Forrest – Australia 2022

LIB 14.6%

Incumbent MP
Nola Marino, since 2007.

Geography
South-western corner of Western Australia. Forrest covers the towns of Bunbury, Busselton and Margaret River. Forrest is made up of Augusta-Margaret River, Bunbury, Busselton, Capel, Dardanup, Donnybrook-Balingup and Harvey council areas.

Redistribution
Forrest lost the Nannup council area to O’Connor.

History
Forrest was created for the 1922 election. It has been held predominantly by conservative parties, first by the Country Party before the Second World War and then the Liberal Party. It has only been won by the ALP at three elections.

John Prowse won Forrest in 1922 for the Country Party. Prowse had won the seat of Swan in 1919, before moving to the new seat in 1922. Prowse held the seat for two decades, until his defeat in 1943.

The ALP’s Nelson Lemmon won Forrest in 1943. He was re-elected in 1946, and was then appointed Minister for Works and Housing in the Chifley government, and he was responsible for the commencement of the Snowy Mountains Scheme. He lost Forrest in 1949.

The Liberal Party’s Gordon Freeth won Forrest in 1949. He was appointed to the Menzies government’s ministry in 1958, and served as a minister continuously until his defeat in 1969, when Forrest was won by the ALP’s Frank Kirwan.

Kirwan lost in 1972, going against the trend which saw the Whitlam government end 23 years of Liberal rule. He was defeated by Liberal candidate Peter Drummond. Drummond held the seat until his retirement in 1987.

Geoff Prosser won Forrest in 1987. He joined the Liberal frontbench in 1990, and was appointed as a minister in the Howard government after the 1996 election. He only lasted until 1997, when he was forced to resign due to breaches of the code of conduct. He served as a backbencher until his retirement in 2007.

Nola Marino was elected in 2007, and re-elected four times.

Candidates

  • Helen Allan (United Australia)
  • Paul Markham (Liberal Democrats)
  • Mailee Dunn (Federation)
  • Christine Terrantroy (Greens)
  • Greg Stephens (Western Australia Party)
  • Tracy Aitken (Great Australian Party)
  • Bronwen English (Labor)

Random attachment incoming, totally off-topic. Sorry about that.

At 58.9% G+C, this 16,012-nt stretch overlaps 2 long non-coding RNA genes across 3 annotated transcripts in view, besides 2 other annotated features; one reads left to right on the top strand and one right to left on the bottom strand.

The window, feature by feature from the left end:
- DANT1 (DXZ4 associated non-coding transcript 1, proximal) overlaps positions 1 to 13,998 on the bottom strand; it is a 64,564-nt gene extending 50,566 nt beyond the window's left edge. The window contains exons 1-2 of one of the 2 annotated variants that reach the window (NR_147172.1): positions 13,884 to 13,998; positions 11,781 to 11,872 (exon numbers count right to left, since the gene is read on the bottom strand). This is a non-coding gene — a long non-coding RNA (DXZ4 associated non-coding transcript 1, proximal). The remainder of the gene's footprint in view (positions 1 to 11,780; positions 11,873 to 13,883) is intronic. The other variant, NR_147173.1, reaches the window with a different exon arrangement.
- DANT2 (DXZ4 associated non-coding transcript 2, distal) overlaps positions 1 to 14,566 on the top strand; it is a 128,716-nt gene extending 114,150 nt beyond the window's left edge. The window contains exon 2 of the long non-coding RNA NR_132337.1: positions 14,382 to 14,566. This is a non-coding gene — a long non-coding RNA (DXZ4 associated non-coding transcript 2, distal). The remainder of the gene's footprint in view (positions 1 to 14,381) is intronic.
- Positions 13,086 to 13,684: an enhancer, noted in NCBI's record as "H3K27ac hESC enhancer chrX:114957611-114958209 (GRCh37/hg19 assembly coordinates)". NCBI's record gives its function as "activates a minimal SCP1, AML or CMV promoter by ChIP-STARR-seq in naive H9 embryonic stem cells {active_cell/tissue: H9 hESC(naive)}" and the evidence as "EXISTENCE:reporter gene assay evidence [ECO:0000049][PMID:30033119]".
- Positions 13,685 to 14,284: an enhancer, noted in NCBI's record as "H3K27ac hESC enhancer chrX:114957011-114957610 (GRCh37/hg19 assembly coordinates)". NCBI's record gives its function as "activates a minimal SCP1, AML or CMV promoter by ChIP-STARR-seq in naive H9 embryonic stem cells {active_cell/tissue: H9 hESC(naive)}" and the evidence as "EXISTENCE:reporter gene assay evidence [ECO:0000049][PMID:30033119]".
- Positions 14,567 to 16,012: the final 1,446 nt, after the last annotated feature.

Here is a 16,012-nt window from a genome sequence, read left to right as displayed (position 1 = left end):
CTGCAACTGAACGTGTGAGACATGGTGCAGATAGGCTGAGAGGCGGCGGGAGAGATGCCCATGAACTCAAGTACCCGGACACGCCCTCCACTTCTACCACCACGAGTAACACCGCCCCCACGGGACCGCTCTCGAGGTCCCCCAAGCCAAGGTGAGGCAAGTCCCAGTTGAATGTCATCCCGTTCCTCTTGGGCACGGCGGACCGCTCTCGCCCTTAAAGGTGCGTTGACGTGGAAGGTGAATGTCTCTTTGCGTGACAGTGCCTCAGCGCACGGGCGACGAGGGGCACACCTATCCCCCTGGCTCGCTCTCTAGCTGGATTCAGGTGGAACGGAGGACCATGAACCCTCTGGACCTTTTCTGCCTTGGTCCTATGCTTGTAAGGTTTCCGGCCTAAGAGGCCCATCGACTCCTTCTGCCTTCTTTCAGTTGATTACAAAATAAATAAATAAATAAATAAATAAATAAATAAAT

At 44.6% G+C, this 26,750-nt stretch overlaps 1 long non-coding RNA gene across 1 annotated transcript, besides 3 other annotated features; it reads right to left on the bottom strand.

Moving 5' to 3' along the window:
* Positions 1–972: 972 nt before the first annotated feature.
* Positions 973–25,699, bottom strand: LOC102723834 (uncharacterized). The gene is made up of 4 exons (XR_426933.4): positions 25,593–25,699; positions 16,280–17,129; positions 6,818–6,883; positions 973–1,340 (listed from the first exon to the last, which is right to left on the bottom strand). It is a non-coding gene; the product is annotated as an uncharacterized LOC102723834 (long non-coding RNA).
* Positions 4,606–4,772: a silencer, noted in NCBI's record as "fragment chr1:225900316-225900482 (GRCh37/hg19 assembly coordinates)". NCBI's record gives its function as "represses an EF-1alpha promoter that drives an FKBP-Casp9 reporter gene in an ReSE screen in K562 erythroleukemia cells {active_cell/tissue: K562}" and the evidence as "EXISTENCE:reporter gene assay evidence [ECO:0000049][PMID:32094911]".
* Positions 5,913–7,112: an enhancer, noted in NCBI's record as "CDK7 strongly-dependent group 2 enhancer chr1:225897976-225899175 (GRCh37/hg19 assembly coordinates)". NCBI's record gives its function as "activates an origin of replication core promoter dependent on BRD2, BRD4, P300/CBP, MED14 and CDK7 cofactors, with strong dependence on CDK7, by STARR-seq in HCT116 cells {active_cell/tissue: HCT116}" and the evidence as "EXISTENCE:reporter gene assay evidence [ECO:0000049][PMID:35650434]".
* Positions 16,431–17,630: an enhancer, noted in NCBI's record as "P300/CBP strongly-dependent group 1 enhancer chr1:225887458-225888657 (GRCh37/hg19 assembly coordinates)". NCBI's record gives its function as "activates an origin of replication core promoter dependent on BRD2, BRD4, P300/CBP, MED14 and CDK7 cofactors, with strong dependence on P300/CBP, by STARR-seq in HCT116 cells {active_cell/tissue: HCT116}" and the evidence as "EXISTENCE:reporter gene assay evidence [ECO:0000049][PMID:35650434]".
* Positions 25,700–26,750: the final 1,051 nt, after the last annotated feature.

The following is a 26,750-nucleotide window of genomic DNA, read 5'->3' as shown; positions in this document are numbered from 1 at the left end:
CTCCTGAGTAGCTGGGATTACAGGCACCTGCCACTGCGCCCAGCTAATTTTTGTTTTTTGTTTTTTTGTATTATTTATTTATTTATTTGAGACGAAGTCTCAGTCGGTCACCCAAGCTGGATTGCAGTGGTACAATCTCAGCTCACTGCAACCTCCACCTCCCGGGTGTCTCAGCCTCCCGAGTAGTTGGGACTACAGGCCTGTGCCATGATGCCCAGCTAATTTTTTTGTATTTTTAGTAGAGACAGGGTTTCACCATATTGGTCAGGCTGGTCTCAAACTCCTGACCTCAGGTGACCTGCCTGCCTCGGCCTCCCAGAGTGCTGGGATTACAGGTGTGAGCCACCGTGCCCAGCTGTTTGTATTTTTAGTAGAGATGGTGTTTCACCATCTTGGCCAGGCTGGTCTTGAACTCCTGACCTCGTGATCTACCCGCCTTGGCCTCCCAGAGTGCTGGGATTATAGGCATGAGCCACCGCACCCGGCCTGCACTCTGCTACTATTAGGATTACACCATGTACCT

• Shane Mezger (One Nation)
  • Nola Marino (Liberal)
  • Assessment
    Forrest is a safe Liberal seat.

    2019 result

    CandidatePartyVotes%SwingRedist
    Nola Marino Liberal 47,47052.5+3.052.5
    Wayne Sanford Labor 19,12621.1-2.021.2
    Nerilee Boshammer Greens 11,64512.9+0.912.8
    Kalven Wayne JamiesonOne Nation5,3715.9+5.96.0
    Mark MccallShooters, Fishers and Farmers2,8813.2+3.23.2
    Dale Geoffrey BromleyUnited Australia Party1,5641.7+1.71.7
    Alexander MarsdenIndependent1,2381.4+1.41.4
    Ian Bruce MolyneuxWestern Australia Party1,1671.3+1.31.3
    Informal5,4185.7-0.2

    2019 two-party-preferred result

    CandidatePartyVotes%SwingRedist
    Nola Marino Liberal 58,40564.6+2.064.6
    Wayne Sanford Labor 32,05735.4-2.035.4

    Booth breakdown

    Booths have been divided into five areas. Polling places in Bunbury, Busselton and Harvey local government areas have been divided along council lines, with the remainder of the electorate split into “South” and “Central”.

    The Liberal Party won a majority of the two-party-preferred vote in all five areas, ranging from 54.5% in the south to 67.5% in the centre.

    The Greens primary vote ranged from 8.2% in the north to 28.1% in the south.

    Voter groupGRN prim %LIB 2PP %Total votes% of votes
    Central11.467.514,61816.3
    Bunbury12.658.411,41312.7
    Busselton15.766.910,93412.2
    North8.265.710,91012.2
    South28.154.55,2155.8
    Pre-poll11.666.825,60028.6
    Other votes12.966.410,90412.2

    Election results in Forrest at the 2019 federal election
    Toggle between two-party-preferred votes and primary votes for the Liberal Party, Labor and the Greens.

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    2 COMMENTS

    1. Amazing that one of the most conservative areas in the country at all levels of government has its own Greens stronghold, around Margaret River and Yallingup.

    2. You are correct, Wilson. I imagine this as sea change country, but I haven’t visited this area for over 20 years. Either way, those are astonishingly strong booths for the Greens; the sorts of results I’d expect in inner city suburbs. I wonder if this area is pointing to a trend that will appear in other lifestyle areas now that COVID-19 has made remote working more common….

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